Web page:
Oregon tight end Colt Lyerla has some theories about the horrific shooting at Sandy Hook Elementary School in Connecticut last December, theories he probably should have kept to himself.
But, like a lot of college football players with too much time on their hands, Lyerla took to Twitter to tell his followers that one of the most nightmarish school shootings in American history was actually a government conspiracy.
If you have a half hour you should watch this and enlighten yourself.youtu.be/VrngdgUixYg
— ..::⚡C⚡::.. (@ThaRealCL) March 21, 2013
Lyerla’s school of thought is not new. The CNN show Anderson Cooper 360 profiled a professor at Florida Atlantic, who had similar beliefs and the video Lyerla posted had more than 1.5 million views.
Lyerla even got into a little tiff with a Twitter follow who questioned his point of view.
“The parents of the kids that supposedly died in the sandy hook situation are liars,” Lyerla tweeted and later deleted.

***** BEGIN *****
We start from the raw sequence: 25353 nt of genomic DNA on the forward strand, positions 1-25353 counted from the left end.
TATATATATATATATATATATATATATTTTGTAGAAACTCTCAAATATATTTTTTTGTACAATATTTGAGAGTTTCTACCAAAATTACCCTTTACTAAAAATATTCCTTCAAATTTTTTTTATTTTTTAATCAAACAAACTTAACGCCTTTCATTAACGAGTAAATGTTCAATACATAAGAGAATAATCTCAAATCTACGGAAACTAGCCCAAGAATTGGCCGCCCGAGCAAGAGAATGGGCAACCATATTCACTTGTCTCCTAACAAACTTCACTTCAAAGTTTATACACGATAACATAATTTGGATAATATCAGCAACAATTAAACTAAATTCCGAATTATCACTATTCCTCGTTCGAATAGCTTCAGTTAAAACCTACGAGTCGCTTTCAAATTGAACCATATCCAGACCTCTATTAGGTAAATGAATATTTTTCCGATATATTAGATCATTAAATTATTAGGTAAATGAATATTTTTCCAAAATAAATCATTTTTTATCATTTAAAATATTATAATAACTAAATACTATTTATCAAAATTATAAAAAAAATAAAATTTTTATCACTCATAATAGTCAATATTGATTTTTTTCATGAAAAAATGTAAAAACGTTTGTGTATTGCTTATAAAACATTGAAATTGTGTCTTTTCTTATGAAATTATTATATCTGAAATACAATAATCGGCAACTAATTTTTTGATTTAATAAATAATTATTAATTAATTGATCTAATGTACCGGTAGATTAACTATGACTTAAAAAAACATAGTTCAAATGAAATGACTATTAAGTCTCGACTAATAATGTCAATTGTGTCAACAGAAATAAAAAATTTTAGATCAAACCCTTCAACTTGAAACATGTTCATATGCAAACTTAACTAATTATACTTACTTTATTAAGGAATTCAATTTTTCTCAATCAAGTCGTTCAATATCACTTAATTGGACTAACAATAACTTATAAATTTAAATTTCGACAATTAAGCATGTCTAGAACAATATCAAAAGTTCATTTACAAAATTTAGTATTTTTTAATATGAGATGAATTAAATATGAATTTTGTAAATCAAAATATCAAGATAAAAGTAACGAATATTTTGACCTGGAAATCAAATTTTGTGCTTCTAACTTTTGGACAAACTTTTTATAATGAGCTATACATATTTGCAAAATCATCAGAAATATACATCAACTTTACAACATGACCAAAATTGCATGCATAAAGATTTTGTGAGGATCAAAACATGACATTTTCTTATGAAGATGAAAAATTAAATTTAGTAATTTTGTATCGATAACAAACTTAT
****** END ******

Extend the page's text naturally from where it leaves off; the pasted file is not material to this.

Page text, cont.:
We all know this falls under the free speech argument, but Lyerla is also a representative of the University of Oregon and the university stepped in to condemn Lyerla’s thoughts and separate the school from the player.
“Twitter posts attributed to student-athlete Colt Lyerla concerning the tragedy at Sandy Hook are insensitive and offensive, especially those devastated by the shootings, and we have communicated as much to Colt. Though the University of Oregon Department of Athletics as well as the football program have social media expectations in place for our student-athletes, at times, personal opinions go well beyond what we expect from our students. The University of Oregon and Department of Athletics understand that our young men and women have a great deal of freedom of expression on social media but with that freedom comes responsibility. Our prayers and thoughts continue to be with the families of Sandy Hook.”
With the exception of the tweet about calling the families liars, Lyerla has not deleted the bulk of his tweets about Sandy Hook and has retweeted those who support him.
Again, while we’re sensitive to free speech, some things are probably better left off Twitter.
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